INFocus Camera Club
Annual Show 2018
05/01 - 06/30/2018
Photo by Doina Iliescu
INFocus Camera Club is located in Boston, Massachusetts. Our goal is to promote Photography in local communities and provide an environment for social and cultural exchange.
Photography experience of our members ranges from beginners to professional photographers. Basic activities consist of workshops, special events, image critiques, field trips, exhibitions etc.
Who can be a member?
Any person who is interested in Photography and is willing to share his/her knowledge with members of the Club.
How to become a member?
Just send us an email, tell us who you are and why you would like to join us, or come with photographs to one of our meetings.
Where to find us:
Parker Hill Branch Library
1497 Tremont Street
Roxbury Crossing, MA 02120
Meetings will be announced on INFocus EVENTS webpage. We look forward to seeing you!
Making photographs challenges me to both be and act in the moment. While photographing, I must be acutely aware of my surroundings, yet, at the same time, bring my unique perspective to the scene. This practice of being and acting in the moment underlies every genre I’m exploring—street photography, landscapes, seascapes, nature, environmental portraits, and events.
When I made “Faraway Thoughts,” I was intentionally looking for street images. As I spotted a person seated behind a restaurant window, I also noticed the letter “O” on the window itself. I quickly moved to see if I could capture the face within the outline of the letter.
For “Into the Distance” I had a similar framing experience. As I was standing on the shore observing the setting sun and planning how to photograph it, my eyes were following the parent and child as they moved toward the horizon. They were my focal point, but I wanted just the right background light to silhouette the figures. I waited for the right moment.
’Windows on Centre Street’
The “Windows on Centre Street” photos frame ordinary and very transient moments of life on Centre Street, a lively neighborhood retail district in Jamaica Plain, where people come to buy shoes, find their kitchen utensils, read in one of at least four coffee houses on the street, get a haircut or, eat out. My photographs often talk about ordinary places and moments in time in those places, an homage to the daily lives of ordinary people. Here, with these, I’d say what’s important are the color, reflections and the tender momentary joy with being alive that these people exhibit. Their relationship to the windows that frame or accompany them is important. With one, “Boy in a window”, we are looking out a window past the boy onto Centre Street. He is a boy happy in the moment who incidentally has just gotten a haircut on Centre Street. And with “Workers in a window” we look from the outside through the window of a restaurant (a Centre Street anchor). In this case we see two people who are normally behind the scenes at the restaurant, taking a break, enjoying their own meal and looking out onto the world through the window on a winter day.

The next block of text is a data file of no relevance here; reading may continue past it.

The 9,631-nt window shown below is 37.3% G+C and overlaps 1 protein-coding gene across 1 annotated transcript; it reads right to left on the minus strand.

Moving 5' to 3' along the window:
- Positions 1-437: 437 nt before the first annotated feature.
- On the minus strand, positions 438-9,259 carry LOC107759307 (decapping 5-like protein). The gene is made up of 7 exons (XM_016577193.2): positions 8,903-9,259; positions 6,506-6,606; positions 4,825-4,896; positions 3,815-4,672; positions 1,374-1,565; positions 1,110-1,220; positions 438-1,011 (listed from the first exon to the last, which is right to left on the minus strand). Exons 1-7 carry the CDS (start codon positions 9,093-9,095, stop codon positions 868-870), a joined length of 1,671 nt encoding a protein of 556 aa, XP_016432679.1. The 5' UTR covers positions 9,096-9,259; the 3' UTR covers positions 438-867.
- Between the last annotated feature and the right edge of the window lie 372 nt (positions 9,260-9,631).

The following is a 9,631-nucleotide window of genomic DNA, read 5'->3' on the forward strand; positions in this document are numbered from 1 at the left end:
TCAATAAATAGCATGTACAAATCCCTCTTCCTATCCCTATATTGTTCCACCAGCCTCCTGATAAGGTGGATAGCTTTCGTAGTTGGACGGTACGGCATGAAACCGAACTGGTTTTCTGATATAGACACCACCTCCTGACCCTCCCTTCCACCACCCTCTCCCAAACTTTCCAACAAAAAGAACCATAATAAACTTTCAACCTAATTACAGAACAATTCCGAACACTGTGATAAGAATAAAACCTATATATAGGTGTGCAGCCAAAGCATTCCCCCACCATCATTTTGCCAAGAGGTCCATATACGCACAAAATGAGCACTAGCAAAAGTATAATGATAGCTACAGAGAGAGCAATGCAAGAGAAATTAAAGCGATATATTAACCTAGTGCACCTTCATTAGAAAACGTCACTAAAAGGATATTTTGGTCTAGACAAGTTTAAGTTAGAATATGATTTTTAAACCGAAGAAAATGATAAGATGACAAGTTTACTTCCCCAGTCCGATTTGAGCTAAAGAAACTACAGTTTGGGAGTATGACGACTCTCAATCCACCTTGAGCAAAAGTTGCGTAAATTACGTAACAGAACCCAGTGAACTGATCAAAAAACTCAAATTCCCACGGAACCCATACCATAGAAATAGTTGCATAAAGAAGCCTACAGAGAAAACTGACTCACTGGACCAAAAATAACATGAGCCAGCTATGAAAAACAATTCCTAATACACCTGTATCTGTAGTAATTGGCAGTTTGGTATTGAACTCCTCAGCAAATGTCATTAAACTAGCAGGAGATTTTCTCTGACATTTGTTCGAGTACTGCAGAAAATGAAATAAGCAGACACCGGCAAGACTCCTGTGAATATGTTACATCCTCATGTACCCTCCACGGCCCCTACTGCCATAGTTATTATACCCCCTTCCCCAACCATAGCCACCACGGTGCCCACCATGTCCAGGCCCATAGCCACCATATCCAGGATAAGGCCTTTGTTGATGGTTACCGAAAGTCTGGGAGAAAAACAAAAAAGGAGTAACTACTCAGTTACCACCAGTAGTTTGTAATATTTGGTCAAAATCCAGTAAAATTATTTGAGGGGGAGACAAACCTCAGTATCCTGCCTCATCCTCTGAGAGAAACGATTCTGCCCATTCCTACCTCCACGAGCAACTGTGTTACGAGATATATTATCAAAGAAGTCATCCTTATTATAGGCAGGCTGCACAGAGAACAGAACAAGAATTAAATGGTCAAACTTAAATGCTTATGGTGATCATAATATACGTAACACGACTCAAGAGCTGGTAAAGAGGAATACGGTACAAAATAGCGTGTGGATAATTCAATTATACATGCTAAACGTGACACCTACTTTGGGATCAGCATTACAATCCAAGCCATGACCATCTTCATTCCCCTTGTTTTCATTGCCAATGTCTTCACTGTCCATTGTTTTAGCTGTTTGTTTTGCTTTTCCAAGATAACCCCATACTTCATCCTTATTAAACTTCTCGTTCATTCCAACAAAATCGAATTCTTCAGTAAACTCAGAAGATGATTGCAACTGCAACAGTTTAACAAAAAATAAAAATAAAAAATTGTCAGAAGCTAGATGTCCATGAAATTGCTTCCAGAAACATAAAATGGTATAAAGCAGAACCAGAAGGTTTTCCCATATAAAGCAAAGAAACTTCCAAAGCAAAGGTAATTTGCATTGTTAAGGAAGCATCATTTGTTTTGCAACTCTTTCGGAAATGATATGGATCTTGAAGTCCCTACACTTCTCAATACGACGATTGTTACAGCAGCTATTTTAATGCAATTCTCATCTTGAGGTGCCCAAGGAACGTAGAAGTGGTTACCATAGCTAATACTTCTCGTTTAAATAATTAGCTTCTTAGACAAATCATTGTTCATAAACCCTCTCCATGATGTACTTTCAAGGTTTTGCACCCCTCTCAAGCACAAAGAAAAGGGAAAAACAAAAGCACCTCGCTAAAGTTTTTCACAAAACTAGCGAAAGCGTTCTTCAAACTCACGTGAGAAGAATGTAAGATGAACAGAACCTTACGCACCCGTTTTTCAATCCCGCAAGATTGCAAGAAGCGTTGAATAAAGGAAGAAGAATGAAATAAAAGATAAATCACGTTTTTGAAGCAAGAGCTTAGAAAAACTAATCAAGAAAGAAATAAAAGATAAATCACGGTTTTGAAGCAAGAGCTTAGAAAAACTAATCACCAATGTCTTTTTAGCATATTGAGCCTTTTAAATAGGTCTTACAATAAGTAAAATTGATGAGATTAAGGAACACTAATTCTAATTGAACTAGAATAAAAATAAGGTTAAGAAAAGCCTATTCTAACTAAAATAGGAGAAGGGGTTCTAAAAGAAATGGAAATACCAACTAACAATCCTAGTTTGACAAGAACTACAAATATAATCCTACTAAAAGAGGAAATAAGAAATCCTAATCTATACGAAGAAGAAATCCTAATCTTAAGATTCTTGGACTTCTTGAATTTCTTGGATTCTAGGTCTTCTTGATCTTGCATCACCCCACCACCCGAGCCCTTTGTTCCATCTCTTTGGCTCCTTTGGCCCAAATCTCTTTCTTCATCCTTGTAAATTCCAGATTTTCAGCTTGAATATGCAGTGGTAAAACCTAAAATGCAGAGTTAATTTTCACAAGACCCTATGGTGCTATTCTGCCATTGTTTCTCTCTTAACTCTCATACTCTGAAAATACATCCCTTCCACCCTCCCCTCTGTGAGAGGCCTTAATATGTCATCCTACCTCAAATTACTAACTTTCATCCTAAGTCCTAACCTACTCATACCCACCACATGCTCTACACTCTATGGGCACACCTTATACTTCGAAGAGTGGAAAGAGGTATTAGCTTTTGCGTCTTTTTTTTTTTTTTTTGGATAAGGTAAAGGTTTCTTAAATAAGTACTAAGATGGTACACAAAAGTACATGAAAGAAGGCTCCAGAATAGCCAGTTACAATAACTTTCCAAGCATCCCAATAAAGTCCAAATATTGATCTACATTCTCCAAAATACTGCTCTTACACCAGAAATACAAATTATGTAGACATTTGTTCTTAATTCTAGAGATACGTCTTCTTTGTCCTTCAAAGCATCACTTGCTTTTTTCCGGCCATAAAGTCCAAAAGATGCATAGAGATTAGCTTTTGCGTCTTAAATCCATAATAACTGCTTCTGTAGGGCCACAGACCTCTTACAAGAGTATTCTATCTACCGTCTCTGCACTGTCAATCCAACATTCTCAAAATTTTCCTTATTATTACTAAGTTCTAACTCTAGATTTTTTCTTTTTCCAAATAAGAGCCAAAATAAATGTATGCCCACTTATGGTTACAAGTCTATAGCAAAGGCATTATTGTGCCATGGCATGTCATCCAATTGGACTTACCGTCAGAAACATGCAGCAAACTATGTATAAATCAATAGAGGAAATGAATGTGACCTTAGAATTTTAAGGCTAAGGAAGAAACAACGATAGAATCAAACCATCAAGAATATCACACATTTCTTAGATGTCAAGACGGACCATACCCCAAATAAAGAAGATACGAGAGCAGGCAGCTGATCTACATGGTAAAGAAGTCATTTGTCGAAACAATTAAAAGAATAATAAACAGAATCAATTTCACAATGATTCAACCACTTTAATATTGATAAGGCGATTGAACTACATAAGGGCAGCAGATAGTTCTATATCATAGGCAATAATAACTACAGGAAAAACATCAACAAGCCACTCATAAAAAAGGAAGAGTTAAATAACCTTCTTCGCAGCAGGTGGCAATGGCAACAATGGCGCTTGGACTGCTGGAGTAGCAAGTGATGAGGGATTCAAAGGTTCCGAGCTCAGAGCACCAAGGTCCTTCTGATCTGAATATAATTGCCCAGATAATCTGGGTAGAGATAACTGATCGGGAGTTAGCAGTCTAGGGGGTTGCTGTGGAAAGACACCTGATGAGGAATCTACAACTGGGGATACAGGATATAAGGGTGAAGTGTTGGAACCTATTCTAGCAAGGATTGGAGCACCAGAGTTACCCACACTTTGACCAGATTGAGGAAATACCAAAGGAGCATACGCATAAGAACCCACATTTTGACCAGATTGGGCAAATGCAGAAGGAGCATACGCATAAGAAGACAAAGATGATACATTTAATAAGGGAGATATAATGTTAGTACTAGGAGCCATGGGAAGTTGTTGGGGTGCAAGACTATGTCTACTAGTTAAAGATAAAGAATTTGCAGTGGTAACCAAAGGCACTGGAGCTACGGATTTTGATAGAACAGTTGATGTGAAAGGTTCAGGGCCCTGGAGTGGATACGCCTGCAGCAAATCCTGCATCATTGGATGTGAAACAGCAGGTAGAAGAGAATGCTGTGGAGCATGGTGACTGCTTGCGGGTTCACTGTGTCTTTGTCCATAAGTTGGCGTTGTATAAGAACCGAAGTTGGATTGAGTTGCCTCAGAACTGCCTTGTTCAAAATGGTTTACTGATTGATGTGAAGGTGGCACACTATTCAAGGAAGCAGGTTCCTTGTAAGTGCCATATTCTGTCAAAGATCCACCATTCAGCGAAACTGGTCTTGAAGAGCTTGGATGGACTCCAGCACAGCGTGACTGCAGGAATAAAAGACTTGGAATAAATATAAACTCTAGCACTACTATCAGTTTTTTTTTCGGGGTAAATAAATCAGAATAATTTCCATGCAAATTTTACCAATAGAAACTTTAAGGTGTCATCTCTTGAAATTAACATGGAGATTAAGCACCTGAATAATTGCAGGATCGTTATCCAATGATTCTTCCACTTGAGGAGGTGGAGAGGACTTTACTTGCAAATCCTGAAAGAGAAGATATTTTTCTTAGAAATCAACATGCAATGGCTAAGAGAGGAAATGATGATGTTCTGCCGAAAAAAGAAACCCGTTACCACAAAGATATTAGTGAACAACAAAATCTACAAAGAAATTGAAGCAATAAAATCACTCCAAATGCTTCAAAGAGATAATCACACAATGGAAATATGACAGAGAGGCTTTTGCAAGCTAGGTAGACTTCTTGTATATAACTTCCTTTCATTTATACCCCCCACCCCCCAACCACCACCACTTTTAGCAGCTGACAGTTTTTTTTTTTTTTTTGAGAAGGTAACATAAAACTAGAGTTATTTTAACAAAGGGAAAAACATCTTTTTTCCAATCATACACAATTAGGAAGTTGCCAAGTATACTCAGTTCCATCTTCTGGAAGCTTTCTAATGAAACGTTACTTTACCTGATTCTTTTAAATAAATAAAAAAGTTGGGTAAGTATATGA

‘Waiting for the sunrise’
Waiting for the sunrise, stillness, like the expansive ocean.
Warmth rolls over the horizon as the steam rises up.
The frigid cold is unforgiving, providing an excellent screen for the noise.
One can abandon the rampant thoughts engulfing the mind.
The crisp air stings the nostrils, and the shutter gasps.
This is a treasure, lasting for a few moments before the day begins.
When the clouds roll in and the sun bids farewell, an icy landscape penetrates the heart.